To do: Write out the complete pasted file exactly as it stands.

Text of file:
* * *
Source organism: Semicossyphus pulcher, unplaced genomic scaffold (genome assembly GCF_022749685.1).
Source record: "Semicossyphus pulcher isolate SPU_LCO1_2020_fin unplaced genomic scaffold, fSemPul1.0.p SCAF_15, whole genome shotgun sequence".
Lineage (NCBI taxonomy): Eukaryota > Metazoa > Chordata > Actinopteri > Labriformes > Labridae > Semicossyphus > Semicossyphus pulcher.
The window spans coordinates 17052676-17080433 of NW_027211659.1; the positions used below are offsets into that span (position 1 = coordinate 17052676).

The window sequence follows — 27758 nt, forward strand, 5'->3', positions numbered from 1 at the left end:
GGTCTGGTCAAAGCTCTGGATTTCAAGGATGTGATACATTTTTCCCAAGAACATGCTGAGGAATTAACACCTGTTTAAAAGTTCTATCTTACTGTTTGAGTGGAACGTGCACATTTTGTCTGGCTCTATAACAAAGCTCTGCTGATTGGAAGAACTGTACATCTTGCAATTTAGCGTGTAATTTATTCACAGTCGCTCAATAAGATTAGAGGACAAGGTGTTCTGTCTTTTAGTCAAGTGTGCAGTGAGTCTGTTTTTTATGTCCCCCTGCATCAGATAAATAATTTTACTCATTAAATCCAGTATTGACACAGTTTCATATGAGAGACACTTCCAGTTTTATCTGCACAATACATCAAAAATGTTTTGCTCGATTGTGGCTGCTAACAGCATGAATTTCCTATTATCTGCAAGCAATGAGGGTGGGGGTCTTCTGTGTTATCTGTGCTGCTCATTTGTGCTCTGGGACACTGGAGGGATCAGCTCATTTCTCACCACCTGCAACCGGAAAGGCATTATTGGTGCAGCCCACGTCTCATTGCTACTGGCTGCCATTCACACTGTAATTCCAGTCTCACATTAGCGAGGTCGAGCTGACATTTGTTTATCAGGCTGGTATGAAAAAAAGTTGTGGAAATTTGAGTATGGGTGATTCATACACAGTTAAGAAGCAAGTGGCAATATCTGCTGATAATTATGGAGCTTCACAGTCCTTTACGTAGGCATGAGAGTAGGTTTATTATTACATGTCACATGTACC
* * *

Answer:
Source organism: Semicossyphus pulcher, unplaced genomic scaffold (genome assembly GCF_022749685.1).
Source record: "Semicossyphus pulcher isolate SPU_LCO1_2020_fin unplaced genomic scaffold, fSemPul1.0.p SCAF_15, whole genome shotgun sequence".
Lineage (NCBI taxonomy): Eukaryota > Metazoa > Chordata > Actinopteri > Labriformes > Labridae > Semicossyphus > Semicossyphus pulcher.
The window spans coordinates 17052676-17080433 of NW_027211659.1; the positions used below are offsets into that span (position 1 = coordinate 17052676).

The window sequence follows — 27758 nt, forward strand, 5'->3', positions numbered from 1 at the left end:
GGTCTGGTCAAAGCTCTGGATTTCAAGGATGTGATACATTTTTCCCAAGAACATGCTGAGGAATTAACACCTGTTTAAAAGTTCTATCTTACTGTTTGAGTGGAACGTGCACATTTTGTCTGGCTCTATAACAAAGCTCTGCTGATTGGAAGAACTGTACATCTTGCAATTTAGCGTGTAATTTATTCACAGTCGCTCAATAAGATTAGAGGACAAGGTGTTCTGTCTTTTAGTCAAGTGTGCAGTGAGTCTGTTTTTTATGTCCCCCTGCATCAGATAAATAATTTTACTCATTAAATCCAGTATTGACACAGTTTCATATGAGAGACACTTCCAGTTTTATCTGCACAATACATCAAAAATGTTTTGCTCGATTGTGGCTGCTAACAGCATGAATTTCCTATTATCTGCAAGCAATGAGGGTGGGGGTCTTCTGTGTTATCTGTGCTGCTCATTTGTGCTCTGGGACACTGGAGGGATCAGCTCATTTCTCACCACCTGCAACCGGAAAGGCATTATTGGTGCAGCCCACGTCTCATTGCTACTGGCTGCCATTCACACTGTAATTCCAGTCTCACATTAGCGAGGTCGAGCTGACATTTGTTTATCAGGCTGGTATGAAAAAAAGTTGTGGAAATTTGAGTATGGGTGATTCATACACAGTTAAGAAGCAAGTGGCAATATCTGCTGATAATTATGGAGCTTCACAGTCCTTTACGTAGGCATGAGAGTAGGTTTATTATTACATGTCACATGTACC